The mayors of six US cities have appealed to Congress to make it illegal for the federal government to deploy militarised federal agents to cities that do not want them, even as the Trump administration is considering sending more of them to Portland, Oregon.
“This administration’s egregious use of federal force on cities over the objections of local authorities should never happen,” the mayors of Portland, Seattle, Chicago, Kansas City, Albuquerque and Washington DC wrote to leaders of the US House and Senate.
Early on Monday, US agents repeatedly fired what appeared to be tear gas, stun grenades and pepper balls at protesters outside the federal courthouse in central Portland.
Some protesters had climbed over the fence surrounding the courthouse, while others shot fireworks, banged on the fence and projected lights on the building.
President Donald Trump said on Monday that the federal properties in Portland “wouldn’t last a day” without the presence of the federal agents.
The Homeland Security department is considering sending about 50 additional Customs and Border Protection agents to Portland, according to an administration source. The plan has not been finalised and it is not clear if the officers would be replacing the officers on the ground.
The Trump administration says the forces are needed in Portland to protect the courthouse and other federal buildings, but the mayors said the officers have patrolled areas far from the federal properties and arrested citizens without cause.
The mayors said they support legislative efforts to require notice and consultation with and consent from local authorities before deployments; require visible identification at all times on federal agents and vehicles unless on an undercover mission authorised by local prosecutors; and impose limitations on agents’ crowd control activities to protecting federal property.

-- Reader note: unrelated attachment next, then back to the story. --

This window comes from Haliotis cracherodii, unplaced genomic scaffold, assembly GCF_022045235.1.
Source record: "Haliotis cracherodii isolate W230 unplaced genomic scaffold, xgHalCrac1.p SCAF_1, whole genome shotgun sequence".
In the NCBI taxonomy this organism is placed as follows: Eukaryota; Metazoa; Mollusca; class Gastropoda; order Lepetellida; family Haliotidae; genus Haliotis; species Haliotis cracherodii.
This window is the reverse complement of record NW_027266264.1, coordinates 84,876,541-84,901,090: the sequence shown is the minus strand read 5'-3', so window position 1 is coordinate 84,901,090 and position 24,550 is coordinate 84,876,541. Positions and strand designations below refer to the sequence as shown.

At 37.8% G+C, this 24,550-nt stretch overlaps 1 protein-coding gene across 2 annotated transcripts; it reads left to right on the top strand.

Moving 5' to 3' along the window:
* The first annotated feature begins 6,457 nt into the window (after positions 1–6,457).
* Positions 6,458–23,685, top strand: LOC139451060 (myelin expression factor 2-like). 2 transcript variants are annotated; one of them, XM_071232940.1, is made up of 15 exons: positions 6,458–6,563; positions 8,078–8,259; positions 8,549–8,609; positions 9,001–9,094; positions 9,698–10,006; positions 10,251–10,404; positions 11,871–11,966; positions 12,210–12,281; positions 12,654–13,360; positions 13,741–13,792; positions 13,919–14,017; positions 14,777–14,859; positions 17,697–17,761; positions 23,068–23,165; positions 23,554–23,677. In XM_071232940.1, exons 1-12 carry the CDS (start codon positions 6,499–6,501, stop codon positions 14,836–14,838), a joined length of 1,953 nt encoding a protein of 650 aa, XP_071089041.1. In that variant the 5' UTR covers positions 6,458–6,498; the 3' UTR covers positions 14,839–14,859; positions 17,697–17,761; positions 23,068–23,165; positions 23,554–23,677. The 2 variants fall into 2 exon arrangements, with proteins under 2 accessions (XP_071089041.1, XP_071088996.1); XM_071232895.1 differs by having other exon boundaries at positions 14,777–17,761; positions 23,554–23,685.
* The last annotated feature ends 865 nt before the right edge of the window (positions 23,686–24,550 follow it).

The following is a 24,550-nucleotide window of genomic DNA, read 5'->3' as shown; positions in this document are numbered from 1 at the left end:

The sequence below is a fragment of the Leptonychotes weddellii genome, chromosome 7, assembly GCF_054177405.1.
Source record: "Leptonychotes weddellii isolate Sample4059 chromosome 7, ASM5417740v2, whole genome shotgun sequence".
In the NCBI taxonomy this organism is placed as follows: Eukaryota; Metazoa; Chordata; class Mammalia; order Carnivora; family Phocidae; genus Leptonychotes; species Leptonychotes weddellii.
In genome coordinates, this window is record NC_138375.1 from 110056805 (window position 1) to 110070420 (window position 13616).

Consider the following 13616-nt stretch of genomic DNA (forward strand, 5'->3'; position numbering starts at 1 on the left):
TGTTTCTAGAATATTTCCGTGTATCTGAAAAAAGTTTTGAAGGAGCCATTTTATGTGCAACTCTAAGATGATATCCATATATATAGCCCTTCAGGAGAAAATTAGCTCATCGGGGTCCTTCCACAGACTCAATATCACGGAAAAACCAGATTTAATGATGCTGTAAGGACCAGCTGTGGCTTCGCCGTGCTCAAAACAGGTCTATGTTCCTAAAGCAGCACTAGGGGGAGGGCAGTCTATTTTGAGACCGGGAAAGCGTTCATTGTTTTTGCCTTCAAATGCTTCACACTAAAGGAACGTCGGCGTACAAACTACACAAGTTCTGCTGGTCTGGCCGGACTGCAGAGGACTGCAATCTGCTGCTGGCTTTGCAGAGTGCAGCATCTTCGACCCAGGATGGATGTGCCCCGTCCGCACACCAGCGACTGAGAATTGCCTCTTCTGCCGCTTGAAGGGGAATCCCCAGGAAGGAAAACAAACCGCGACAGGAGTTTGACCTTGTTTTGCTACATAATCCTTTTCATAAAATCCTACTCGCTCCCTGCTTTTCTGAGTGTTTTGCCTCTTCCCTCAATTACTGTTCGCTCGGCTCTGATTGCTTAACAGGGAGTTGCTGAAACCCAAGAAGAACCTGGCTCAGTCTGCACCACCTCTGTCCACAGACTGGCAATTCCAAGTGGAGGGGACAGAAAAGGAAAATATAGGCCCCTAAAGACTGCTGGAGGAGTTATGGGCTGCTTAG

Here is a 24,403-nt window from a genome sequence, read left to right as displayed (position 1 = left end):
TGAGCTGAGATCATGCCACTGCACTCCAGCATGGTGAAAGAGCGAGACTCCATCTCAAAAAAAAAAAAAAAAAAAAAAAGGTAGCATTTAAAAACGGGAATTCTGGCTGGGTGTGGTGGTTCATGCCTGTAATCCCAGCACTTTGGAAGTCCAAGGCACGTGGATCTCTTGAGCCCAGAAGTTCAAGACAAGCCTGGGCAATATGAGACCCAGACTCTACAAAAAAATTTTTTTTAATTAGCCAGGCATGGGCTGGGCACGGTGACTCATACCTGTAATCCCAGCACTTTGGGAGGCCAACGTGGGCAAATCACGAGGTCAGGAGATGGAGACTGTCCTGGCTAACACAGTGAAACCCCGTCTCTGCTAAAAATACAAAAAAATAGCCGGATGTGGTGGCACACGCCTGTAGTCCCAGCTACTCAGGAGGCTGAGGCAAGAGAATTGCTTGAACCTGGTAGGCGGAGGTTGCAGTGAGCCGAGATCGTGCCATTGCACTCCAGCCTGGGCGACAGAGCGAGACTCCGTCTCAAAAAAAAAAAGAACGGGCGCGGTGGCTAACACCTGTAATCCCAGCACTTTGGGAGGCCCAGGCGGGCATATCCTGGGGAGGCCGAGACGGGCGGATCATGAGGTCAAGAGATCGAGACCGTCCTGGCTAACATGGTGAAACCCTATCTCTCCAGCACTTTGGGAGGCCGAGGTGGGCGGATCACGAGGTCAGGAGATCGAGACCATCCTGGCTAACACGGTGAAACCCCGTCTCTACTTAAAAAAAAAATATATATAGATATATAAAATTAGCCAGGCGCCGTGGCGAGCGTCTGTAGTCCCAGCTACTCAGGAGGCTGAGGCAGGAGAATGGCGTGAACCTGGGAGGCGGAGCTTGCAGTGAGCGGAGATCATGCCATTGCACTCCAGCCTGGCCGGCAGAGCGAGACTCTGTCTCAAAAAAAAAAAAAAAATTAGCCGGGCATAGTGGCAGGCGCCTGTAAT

At the direction of the President of the United States, unidentified federal agents have been deployed to America’s cities, like Washington, D.C., Seattle, Washington, and Portland, Oregon, to interrupt local protests and impose “law and order” for political purposes. pic.twitter.com/aTOWv90RXT— Mayor Ted Wheeler (@tedwheeler) July 27, 2020
Some protesters have accused Portland mayor Ted Wheeler of hypocrisy because he has allowed city police to use tear gas and other riot-control weapons on protesters, including peaceful ones.
Demonstrations in support of racial justice and police reform in other cities around the US were hit with violence over the weekend.
Protesters set fire to a courthouse in Oakland, California; vehicles were set on fire in Richmond, Virginia; an armed protester was shot and killed in Austin, Texas; and two people were shot and wounded in Aurora, Colorado, after a car was driven through a protest.
On Sunday evening, Portland police responded to a shooting at a park close to the site of the overnight protests. Two people were detained and later released, police said on Monday morning. The person who was shot was taken to hospital in a private vehicle and was treated for a non-life threatening wound.
Also late on Sunday, officers found loaded rifle magazines and petrol bombs in the same park. The shooting was not related to the items, police said. It was not clear whether the shooting or the material found in the bag was was connected to the protests.
The city has had nightly protests for two months since the death of George Floyd in Minneapolis in May.
Mr Trump said he sent federal agents to Portland to halt the unrest but state and local officials said they are making the situation worse.